Not peeling grapes…

Standard 3.2.1 of the The National Safety and Quality Health Service Standards in Australia states “Surveillance systems for healthcare associated infections are in place”.

If I could wave the magic wand, the standard I woulrainbow-star-magic-wand-6834-pd like to see would say something like this, “Electronic surveillance systems for healthcare associated infections are in place in alignment with the national surveillance program” (it’s a big wand).

It’s a fact that very few healthcare facilities have dedicated HAI surveillance software, which means that for much of it, surveillance continues to be a manual, labour intensive activity. Not only is this burdensome, we also know it influences data quality. Why don’t we all use electronic surveillance software (ESS)? Capital expenditure aside, maybe its because ICPs (and others) aren’t convinced of their value i.e. what effect does it have on day to day practice, how does it influence the overall infection prevention program?

In a recent systematic review published in the Journal of Hospital Infection, we sought to establish the impact of ESS on infection prevention. We were able to identify 16 papers in a search from 2006 to 2016. The review can be accessed here

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There was much variation in the studies, so it was difficult make any strong conclusions. However, we did find that every paper described a marked reduction in time taken to collect data and ascertain cases. This is clearly a good thing for the ICP collecting data, but I don’t suspect that saved time is spent sitting around peeling grapes. Its possible that the ESS allowed them to broaden their surveillance activities, provide more accurate and better quality data, respond to outbreaks quicker, undertake local research projects,  enable more detailed reports for the clinicians (and less detailed dashboards for their Executives), not to mention standardise data for public reporting and informing the build of algorithms for greater efficiency.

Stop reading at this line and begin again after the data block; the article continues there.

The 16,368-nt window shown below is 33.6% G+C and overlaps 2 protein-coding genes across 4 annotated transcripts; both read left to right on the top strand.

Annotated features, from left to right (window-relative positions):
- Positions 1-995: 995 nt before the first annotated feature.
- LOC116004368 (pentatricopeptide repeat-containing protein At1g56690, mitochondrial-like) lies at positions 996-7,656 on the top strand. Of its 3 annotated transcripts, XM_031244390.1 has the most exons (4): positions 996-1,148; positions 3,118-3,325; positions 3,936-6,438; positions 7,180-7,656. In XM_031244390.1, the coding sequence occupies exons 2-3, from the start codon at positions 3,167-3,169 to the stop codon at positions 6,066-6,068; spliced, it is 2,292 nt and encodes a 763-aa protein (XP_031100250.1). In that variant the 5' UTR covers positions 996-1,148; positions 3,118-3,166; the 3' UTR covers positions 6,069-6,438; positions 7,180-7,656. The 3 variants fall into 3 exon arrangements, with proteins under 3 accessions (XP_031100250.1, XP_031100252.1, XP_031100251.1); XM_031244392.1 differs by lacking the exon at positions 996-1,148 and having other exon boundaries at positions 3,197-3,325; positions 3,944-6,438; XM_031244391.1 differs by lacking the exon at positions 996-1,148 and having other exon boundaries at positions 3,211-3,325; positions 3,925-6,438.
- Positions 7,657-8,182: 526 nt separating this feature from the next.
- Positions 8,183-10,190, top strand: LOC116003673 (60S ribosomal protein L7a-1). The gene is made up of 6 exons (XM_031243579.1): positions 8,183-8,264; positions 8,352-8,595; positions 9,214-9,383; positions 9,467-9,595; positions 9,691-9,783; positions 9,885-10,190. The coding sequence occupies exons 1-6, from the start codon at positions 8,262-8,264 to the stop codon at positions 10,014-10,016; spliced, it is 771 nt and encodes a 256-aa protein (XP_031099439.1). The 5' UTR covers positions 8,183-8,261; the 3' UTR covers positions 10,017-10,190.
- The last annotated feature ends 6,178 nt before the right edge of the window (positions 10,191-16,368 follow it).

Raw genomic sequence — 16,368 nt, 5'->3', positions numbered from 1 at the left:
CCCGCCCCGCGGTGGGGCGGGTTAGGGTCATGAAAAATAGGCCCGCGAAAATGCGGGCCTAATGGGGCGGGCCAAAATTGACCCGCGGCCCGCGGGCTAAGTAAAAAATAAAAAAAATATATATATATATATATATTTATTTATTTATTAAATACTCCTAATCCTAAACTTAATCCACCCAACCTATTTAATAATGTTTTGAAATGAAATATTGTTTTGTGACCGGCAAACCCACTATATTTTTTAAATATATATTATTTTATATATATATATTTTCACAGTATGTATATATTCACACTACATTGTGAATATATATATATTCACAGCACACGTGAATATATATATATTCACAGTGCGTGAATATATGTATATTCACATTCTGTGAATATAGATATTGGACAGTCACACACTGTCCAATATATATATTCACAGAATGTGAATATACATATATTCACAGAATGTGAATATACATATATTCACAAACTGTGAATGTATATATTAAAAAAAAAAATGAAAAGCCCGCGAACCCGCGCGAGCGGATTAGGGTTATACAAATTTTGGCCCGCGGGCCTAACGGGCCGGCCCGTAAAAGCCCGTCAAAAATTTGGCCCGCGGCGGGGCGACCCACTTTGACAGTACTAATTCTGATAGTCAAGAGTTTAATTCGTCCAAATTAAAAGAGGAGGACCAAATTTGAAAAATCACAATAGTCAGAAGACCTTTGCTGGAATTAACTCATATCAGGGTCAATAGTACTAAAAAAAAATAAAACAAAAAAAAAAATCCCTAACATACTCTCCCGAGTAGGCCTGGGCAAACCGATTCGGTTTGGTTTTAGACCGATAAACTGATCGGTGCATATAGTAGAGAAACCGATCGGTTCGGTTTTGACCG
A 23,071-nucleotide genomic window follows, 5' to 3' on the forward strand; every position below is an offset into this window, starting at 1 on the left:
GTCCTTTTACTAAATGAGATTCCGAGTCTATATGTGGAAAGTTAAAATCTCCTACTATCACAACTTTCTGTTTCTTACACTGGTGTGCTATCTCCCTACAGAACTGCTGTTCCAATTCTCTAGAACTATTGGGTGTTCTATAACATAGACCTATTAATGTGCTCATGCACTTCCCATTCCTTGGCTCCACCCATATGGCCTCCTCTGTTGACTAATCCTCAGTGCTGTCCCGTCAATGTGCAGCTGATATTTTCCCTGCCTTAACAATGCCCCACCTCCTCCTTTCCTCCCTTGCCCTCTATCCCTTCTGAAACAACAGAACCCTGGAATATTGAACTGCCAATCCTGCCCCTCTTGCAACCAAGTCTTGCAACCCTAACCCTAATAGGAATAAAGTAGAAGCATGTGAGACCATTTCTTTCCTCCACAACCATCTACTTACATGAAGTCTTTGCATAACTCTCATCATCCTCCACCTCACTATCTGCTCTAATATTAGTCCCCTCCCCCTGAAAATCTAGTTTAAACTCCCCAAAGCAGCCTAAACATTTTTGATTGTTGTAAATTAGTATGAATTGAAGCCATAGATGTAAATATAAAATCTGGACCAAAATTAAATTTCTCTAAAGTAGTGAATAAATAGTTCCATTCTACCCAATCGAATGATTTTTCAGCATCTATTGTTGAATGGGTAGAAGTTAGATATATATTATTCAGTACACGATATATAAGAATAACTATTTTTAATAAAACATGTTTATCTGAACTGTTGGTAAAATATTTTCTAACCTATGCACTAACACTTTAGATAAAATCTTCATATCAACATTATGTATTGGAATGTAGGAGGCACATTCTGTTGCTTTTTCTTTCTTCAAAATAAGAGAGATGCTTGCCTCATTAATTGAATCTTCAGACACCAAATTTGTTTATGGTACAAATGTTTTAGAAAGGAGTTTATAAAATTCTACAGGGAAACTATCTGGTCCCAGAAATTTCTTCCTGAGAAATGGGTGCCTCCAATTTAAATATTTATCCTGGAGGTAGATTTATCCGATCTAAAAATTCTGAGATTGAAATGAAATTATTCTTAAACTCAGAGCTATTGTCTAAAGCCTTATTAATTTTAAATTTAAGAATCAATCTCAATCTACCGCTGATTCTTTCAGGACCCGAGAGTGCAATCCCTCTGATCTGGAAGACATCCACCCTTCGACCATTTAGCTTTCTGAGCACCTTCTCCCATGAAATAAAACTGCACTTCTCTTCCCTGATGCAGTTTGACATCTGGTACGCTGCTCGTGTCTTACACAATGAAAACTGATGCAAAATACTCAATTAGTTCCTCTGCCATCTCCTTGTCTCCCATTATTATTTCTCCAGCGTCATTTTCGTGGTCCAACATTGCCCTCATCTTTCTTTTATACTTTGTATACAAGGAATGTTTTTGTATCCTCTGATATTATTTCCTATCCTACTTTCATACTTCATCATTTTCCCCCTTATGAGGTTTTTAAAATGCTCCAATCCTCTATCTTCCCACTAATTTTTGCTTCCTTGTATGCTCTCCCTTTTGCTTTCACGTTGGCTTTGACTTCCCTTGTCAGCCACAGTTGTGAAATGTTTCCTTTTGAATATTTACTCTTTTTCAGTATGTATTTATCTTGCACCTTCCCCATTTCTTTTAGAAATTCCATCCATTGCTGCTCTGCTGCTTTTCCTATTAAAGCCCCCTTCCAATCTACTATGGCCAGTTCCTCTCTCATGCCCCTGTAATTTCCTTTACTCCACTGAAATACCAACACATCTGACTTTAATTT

Unfortunately we cant really be sure how an ESS influences (benefits) infection prevention because we don’t have the data. As we conclude in our paper, we need specific research exploring the effect of ESS on infection prevention as a primary outcome, and whether this has any impact on infection and /or patient outcomes.

It would be very interesting to know if any hospitals with ESS have explored this issue, or if those who are moving towards implementing an ESS have considered some metrics around the benefits.

– Phil

3 thoughts on “Not peeling grapes…

  1. Michelle bibby

    Interesting thoughts Phil and yes a very big wand!
    I am inclined to think that if HSOs invested more time into the ICP role the two might go hand in hand…10 hours a week in a 150 bed facility leaves no time for anything, not even an ESS would help. This is where we need to be pushing for legislation just like patient rations, for ICP rations to be legislated per bed number. Suppose we just keep peeling those grapes and drinking that wine.
    Michelle

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    1. PLR Post author

      Agree Michelle. We need better data on ICP ratios (though the thought of ICP ‘rations’ also appealing!) and ICP competencies required to implement and maintain an IC program with the best outcomes…what makes a good IC program?

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